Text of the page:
East Indies: July 1613

Calendar of State Papers Colonial, East Indies, China and Japan, Volume 2, 1513-1616. Originally published by Her Majesty's Stationery Office, London, 1864.

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'East Indies: July 1613', in Calendar of State Papers Colonial, East Indies, China and Japan, Volume 2, 1513-1616, ed. W Noel Sainsbury( London, 1864), British History Online https://www.british-history.ac.uk/cal-state-papers/colonial/east-indies-china-japan/vol2/pp253-254 [accessed 20 July 2024].

'East Indies: July 1613', in Calendar of State Papers Colonial, East Indies, China and Japan, Volume 2, 1513-1616. Edited by W Noel Sainsbury( London, 1864), British History Online, accessed July 20, 2024, https://www.british-history.ac.uk/cal-state-papers/colonial/east-indies-china-japan/vol2/pp253-254.

"East Indies: July 1613". Calendar of State Papers Colonial, East Indies, China and Japan, Volume 2, 1513-1616. Ed. W Noel Sainsbury(London, 1864), , British History Online. Web. 20 July 2024. https://www.british-history.ac.uk/cal-state-papers/colonial/east-indies-china-japan/vol2/pp253-254.

July 1613

July 12.
Acheen.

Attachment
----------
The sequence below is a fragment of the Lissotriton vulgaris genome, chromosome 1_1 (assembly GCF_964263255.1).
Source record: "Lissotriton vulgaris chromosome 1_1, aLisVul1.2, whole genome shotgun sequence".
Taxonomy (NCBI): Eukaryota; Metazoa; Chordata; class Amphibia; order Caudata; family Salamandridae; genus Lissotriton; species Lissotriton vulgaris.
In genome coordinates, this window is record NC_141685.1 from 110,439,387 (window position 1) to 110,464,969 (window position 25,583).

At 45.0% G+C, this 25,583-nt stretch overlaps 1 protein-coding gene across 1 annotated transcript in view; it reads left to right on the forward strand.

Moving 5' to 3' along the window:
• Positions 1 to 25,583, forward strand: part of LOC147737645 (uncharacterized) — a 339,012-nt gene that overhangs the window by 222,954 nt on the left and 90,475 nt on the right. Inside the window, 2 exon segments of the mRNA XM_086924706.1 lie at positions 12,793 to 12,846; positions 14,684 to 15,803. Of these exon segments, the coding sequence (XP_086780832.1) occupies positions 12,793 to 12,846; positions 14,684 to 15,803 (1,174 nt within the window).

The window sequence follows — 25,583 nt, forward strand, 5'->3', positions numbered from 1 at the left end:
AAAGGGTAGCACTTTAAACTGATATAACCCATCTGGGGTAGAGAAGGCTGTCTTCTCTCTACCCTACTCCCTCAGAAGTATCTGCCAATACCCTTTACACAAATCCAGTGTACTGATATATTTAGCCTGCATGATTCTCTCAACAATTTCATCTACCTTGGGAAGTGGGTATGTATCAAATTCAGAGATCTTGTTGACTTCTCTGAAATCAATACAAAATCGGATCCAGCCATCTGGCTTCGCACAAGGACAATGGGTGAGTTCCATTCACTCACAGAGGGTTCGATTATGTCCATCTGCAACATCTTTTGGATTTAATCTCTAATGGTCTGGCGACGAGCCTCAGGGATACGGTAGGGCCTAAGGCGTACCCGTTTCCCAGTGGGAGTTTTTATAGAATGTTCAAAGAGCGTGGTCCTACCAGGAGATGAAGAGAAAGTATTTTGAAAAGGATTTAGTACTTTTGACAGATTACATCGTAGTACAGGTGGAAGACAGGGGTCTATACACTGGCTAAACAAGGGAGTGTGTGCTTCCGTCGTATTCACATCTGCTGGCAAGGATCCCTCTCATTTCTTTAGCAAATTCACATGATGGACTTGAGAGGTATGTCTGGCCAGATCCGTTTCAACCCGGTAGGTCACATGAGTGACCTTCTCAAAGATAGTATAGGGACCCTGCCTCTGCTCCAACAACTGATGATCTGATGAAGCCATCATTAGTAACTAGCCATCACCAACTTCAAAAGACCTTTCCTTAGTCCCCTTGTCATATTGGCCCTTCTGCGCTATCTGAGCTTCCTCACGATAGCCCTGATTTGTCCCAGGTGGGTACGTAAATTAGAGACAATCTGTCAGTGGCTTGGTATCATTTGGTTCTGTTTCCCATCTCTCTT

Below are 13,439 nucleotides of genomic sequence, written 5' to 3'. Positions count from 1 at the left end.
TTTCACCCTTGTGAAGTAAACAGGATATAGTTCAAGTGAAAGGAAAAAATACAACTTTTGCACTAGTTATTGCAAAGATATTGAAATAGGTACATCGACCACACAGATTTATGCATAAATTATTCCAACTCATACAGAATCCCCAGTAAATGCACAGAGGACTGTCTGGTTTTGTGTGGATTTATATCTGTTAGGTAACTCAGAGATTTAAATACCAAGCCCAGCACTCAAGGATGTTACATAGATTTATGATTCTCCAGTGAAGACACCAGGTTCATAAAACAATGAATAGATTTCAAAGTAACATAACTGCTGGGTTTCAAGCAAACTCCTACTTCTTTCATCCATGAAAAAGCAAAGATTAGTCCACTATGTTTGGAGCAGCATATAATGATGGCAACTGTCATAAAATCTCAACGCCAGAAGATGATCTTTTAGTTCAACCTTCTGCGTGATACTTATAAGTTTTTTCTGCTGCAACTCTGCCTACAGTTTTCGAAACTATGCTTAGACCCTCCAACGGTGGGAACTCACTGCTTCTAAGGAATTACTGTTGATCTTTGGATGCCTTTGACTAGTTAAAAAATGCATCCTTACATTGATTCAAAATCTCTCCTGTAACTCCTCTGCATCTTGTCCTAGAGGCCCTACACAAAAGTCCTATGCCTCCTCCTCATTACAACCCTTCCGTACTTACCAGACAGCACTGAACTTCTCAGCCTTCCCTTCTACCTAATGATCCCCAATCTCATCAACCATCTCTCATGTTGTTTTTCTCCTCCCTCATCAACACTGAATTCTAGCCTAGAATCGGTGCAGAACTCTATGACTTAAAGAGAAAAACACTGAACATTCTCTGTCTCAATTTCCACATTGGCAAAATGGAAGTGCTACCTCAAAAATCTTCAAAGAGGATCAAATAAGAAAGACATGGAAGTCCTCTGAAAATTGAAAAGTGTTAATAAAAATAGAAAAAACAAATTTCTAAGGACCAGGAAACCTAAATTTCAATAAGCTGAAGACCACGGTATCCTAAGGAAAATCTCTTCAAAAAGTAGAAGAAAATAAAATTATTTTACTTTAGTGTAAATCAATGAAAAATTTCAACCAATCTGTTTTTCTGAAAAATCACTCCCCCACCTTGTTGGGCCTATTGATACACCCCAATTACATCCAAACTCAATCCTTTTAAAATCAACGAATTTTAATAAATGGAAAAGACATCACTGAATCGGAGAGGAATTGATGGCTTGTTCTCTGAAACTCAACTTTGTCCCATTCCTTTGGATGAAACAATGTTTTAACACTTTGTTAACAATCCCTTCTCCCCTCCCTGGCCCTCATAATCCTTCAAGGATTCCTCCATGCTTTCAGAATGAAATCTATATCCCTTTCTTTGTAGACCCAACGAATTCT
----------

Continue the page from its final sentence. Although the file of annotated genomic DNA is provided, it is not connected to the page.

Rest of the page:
647. Captain T. Best, Wm. More and H. Gyttins, [merchants of the Dragon and Osiander], to Thos. Aldworthe, at Surat, Set sail from Swally 20th January last, and passed by the [Portugal] galleons without any warlike greeting; met with certain Malabar junks, from which they took powder and munition, and passed along the coast of India, in sight of most of the Portugal towns, and of the Portugal armada of about sixty frigates, and took one of their small ships. Passed Cape Comorin 19th February, fell in with Ceylon 25th February, and arrived at Acheen 12th April. Had access to the king, who, with the people are very griping, base, and covetous, and "our brokers” very untrusty. Any ships going to Acheen should be furnished with a person that can speak Malay. Their goods, bought in Surat, generally improper for Acheen. The place glutted ; all trade upon the island prohibited by the king to the Guzerat, save only at Acheen. Arrival of their trusty friend Malym Ghany. The Shabundar's ship, scared from Perak by the Portugals, instantly confiscated by the king, and the people all made slaves for going to Perak, the king's enemies. Are rejoiced at the ample firman received from Agra, but sorry for the indiscreet demeanour of Paul Canninge. Took a Portugal bark 12th May, wherein came an ambassador from Malacca, but released her at the earnest solicitation of the king, who gave the general the title of “Orancaya pute, which is white or clear-hearted lord.” Arrival of the king's armada of frigates from Jhor, with Dutch prisoners, most of them from the factory there. News of the Globe, Sir Henry Middleton, Captain Saris' fleet, and the Solomon and Pearl, but no news of the James. Captain Hippon and [Robt.] Browne, master of the Globe, dead. The Solomon, Peppercorn, and Thomas gone for England, the Hector for Banda, Captain Saris for Japan, and Sir Henry Middleton, with the Trades Increase, at Bantam, most of his men being dead. Have received letters from ambassadors of Siam, in the name of their kings, “ for the safe trade of our nation in his kingdoms,” and a letter to the King of England to move him to send ships thither, with assurances of good entertainment. Account of goods bought and sold. Encouragement to trade at Passaman, Tecoe, Baros, and Priaman ; have engaged a Guzerat, captain to the king, to serve them as broker. Two men [in the Dragon] dead, and the surgeon of the Osiander, Ralph Standish. Have received this king's letter and present for King James, also his letter for trade at Priaman. Unsuccessful efforts of the general to redeem Abdela Cadir, and certain other prisoners, “ but the tyrant in this would not be moved.” Mr. Oliver absent when this letter was sealed. [One page and a half. O. C., Vol. I., No. 107.]